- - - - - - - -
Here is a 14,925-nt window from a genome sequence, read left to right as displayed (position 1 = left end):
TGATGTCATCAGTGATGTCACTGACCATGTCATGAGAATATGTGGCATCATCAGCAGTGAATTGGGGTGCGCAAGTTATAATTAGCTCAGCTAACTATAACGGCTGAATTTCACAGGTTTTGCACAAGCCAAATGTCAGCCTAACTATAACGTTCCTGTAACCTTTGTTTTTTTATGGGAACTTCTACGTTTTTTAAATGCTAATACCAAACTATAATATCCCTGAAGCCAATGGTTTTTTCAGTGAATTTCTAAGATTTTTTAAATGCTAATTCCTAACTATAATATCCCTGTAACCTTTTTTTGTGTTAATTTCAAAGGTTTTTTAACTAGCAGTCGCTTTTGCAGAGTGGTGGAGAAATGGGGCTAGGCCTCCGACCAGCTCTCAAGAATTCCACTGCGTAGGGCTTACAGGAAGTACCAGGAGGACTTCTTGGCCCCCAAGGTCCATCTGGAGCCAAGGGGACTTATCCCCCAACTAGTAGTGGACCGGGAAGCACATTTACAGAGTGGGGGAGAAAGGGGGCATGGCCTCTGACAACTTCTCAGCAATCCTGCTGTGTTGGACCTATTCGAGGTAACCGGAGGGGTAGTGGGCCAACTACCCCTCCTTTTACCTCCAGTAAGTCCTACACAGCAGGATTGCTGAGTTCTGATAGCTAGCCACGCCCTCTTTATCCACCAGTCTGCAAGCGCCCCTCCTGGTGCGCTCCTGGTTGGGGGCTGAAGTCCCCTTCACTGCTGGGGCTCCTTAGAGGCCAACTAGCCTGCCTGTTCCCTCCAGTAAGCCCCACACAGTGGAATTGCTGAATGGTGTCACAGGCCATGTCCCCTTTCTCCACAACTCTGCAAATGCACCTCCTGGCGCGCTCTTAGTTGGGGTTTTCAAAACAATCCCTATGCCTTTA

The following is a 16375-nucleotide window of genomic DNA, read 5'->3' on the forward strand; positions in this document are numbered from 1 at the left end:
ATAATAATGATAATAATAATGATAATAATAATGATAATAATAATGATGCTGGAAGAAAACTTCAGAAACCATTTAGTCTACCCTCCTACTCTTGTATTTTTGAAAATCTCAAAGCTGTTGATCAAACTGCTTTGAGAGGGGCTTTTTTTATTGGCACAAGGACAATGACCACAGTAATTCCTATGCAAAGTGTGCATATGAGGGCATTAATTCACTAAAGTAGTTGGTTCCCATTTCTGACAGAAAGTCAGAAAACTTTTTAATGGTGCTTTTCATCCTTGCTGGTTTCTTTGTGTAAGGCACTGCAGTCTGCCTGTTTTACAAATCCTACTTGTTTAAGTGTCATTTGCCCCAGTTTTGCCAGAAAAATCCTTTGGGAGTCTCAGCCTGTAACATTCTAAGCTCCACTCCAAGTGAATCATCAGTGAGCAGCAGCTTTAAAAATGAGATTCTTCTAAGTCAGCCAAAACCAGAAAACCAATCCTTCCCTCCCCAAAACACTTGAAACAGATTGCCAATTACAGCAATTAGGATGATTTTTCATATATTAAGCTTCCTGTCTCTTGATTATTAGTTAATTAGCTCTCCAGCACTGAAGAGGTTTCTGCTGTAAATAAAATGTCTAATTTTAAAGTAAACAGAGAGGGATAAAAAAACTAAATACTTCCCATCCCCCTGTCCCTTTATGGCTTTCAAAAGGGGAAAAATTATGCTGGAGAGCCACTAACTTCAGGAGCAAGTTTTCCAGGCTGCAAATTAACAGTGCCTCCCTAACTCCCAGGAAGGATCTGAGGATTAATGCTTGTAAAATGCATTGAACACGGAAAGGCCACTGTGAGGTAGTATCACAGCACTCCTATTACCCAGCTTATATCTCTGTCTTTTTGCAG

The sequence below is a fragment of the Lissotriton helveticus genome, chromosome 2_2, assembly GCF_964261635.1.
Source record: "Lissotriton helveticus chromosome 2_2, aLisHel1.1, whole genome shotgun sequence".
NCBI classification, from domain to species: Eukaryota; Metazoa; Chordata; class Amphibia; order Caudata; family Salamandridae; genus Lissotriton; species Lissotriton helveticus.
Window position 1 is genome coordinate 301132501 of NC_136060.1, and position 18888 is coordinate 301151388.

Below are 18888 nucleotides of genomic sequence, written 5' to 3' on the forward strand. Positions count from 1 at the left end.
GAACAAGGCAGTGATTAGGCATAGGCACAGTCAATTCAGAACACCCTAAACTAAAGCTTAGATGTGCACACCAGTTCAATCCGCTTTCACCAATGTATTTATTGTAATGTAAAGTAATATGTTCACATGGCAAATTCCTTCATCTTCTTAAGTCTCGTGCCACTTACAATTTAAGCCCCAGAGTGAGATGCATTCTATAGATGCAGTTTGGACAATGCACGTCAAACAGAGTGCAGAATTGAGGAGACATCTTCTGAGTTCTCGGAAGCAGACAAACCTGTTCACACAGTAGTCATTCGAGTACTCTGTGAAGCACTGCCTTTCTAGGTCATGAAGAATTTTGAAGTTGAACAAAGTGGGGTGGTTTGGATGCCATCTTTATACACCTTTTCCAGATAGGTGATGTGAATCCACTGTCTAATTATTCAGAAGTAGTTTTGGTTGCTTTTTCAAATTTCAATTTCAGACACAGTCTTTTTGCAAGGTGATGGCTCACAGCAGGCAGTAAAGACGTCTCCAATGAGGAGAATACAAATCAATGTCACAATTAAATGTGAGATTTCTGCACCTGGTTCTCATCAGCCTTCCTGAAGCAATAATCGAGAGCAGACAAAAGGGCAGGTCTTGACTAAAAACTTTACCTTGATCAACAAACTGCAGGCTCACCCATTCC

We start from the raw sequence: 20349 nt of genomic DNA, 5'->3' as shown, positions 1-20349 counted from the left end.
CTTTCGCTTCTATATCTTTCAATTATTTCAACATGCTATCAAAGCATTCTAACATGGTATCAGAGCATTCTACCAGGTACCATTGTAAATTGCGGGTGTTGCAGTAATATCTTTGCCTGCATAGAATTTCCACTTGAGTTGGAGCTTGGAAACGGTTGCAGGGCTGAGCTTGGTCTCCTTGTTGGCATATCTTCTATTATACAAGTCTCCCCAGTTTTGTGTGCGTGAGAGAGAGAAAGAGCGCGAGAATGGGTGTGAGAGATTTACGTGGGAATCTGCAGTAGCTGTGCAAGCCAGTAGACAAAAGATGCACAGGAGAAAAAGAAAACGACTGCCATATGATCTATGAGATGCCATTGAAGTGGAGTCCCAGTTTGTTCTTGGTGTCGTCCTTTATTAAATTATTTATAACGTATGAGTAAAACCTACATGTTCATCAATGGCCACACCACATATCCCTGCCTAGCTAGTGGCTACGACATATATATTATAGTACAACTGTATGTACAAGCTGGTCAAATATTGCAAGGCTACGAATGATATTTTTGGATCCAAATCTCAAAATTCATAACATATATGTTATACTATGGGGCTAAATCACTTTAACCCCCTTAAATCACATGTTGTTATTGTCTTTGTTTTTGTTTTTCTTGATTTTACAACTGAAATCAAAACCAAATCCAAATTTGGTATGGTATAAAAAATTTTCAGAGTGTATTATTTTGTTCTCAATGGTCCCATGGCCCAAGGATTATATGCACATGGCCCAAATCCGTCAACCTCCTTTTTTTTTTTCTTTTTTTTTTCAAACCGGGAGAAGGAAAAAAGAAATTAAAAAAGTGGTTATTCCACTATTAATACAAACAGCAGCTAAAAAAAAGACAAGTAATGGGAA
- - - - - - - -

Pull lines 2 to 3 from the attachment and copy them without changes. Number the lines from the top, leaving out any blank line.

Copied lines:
TGATGTCATCAGTGATGTCACTGACCATGTCATGAGAATATGTGGCATCATCAGCAGTGAATTGGGGTGCGCAAGTTATAATTAGCTCAGCTAACTATAACGGCTGAATTTCACAGGTTTTGCACAAGCCAAATGTCAGCCTAACTATAACGTTCCTGTAACCTTTGTTTTTTTATGGGAACTTCTACGTTTTTTAAATGCTAATACCAAACTATAATATCCCTGAAGCCAATGGTTTTTTCAGTGAATTTCTAAGATTTTTTAAATGCTAATTCCTAACTATAATATCCCTGTAACCTTTTTTTGTGTTAATTTCAAAGGTTTTTTAACTAGCAGTCGCTTTTGCAGAGTGGTGGAGAAATGGGGCTAGGCCTCCGACCAGCTCTCAAGAATTCCACTGCGTAGGGCTTACAGGAAGTACCAGGAGGACTTCTTGGCCCCCAAGGTCCATCTGGAGCCAAGGGGACTTATCCCCCAACTAGTAGTGGACCGGGAAGCACATTTACAGAGTGGGGGAGAAAGGGGGCATGGCCTCTGACAACTTCTCAGCAATCCTGCTGTGTTGGACCTATTCGAGGTAACCGGAGGGGTAGTGGGCCAACTACCCCTCCTTTTACCTCCAGTAAGTCCTACACAGCAGGATTGCTGAGTTCTGATAGCTAGCCACGCCCTCTTTATCCACCAGTCTGCAAGCGCCCCTCCTGGTGCGCTCCTGGTTGGGGGCTGAAGTCCCCTTCACTGCTGGGGCTCCTTAGAGGCCAACTAGCCTGCCTGTTCCCTCCAGTAAGCCCCACACAGTGGAATTGCTGAATGGTGTCACAGGCCATGTCCCCTTTCTCCACAACTCTGCAAATGCACCTCCTGGCGCGCTCTTAGTTGGGGTTTTCAAAACAATCCCTATGCCTTTA

The following is a 16375-nucleotide window of genomic DNA, read 5'->3' on the forward strand; positions in this document are numbered from 1 at the left end: